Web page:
rhodes631w

by Kimberly Pinnix

During his college spring break in 2007, Matthew Rhodes (M.Div., 2011) was introduced to his calling—he just didn’t know it at the time. “It is a story of God’s providence leading us to places and calling us to work before we understand the larger picture,” says Rhodes of how he discovered his call. Unlike most college students’ spring break trips, Rhodes’s retreat was a “reverse mission” to Nicaragua, which included visiting a home for children and young adults with disabilities. Although Rhodes was apprehensive as it was his first experience working closely with people with disabilities, he immediately felt at ease when he was greeted by a 17-year-old boy with a developmental disability. During Rhodes’s visit, the boy didn’t say a word, but his actions spoke louder than words. The boy simply approached Rhodes, grabbed his hand like a long-lost friend, and led him around the home. The boy’s uninhibited affection and openness led Rhodes to instantly connect with the community.

Rhodes’s experience in Nicaragua sparked his interest and later led him to live and work (as an assistant) with the developmentally disabled at L’Arche Greater Washington, D.C. for one year. Currently, in the United States, there are only sixteen L’Arche Communities, family-like homes where individuals with and without disabilities share their lives together. The assistants and core members live in communities of faith and friendship where they reside, work, pray, and play together. Rhodes credits his time at L’Arche with giving him “the freedom to accept life as a gift and rejoice amidst the challenges we face.” Rhodes says, “Living and working at L’Arche with individuals who have developmental disabilities revealed an openness and tenderness in me. I knew that somehow my call would involve working with people with disabilities.”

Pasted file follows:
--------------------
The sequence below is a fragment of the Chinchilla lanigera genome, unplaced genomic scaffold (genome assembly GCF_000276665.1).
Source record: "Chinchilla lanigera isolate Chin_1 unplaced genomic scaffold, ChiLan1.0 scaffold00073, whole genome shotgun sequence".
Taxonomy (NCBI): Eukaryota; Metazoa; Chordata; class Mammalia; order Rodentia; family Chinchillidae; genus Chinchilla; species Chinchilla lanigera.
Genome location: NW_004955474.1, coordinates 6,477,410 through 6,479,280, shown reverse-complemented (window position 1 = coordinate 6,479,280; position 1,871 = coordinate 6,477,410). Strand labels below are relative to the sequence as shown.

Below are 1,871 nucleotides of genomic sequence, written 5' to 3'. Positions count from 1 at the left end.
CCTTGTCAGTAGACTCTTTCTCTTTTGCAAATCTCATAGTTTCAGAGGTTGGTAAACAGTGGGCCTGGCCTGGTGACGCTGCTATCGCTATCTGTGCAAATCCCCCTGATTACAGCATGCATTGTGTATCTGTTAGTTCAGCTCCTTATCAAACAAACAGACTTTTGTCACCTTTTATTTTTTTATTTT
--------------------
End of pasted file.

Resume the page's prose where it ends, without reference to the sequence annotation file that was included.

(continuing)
Following his time in Washington, D.C., Rhodes moved to Princeton, New Jersey, to attend Princeton Theological Seminary. While at the Seminary, Rhodes found love and married Rachel Achtemeier, a fellow student. Her call as an associate pastor at the First Presbyterian Church in Haddonfield, New Jersey, led the couple to relocate (for his senior year). Just eight weeks after settling in Haddonfield, Rhodes received a phone call “out of the blue.” The call was from a group that was working to establish an L’Arche Community in Haddonfield, which would serve as the seventeenth location in the United States and the only site in the Delaware Valley. The local L’Arche Community was beginning a search for a founding community leader, and the board wanted to know if Rhodes would be interested in applying. Unbeknownst to Rhodes, L’Arche of New Jersey had been a work in progress for eight years prior to his involvement and relocation to Haddonfield. This unlikely coincidence led Rhodes to consider that God just might be calling him back to work with individuals with developmental disabilities.

After a period of discernment, the board invited Rhodes to serve as the community leader. In this role, Rhodes is charged with overseeing the health of the community—spiritually, administratively, and financially, as well as facilitating the growth of its members. Hopeful that their first home will open later this year, Rhodes commented, “Just as in baptism, my family is expanding. As those who are baptized are given a gift and a responsibility, so are those who come to work at L'Arche.” He continued, “The heart of our mission is to reveal to the core members their gifts, that they are loved, and that our lives are richer because we are in a relationship with them. The mystery is how they reveal that to us.”

For further information, visit www.friendsoflarchenj.org.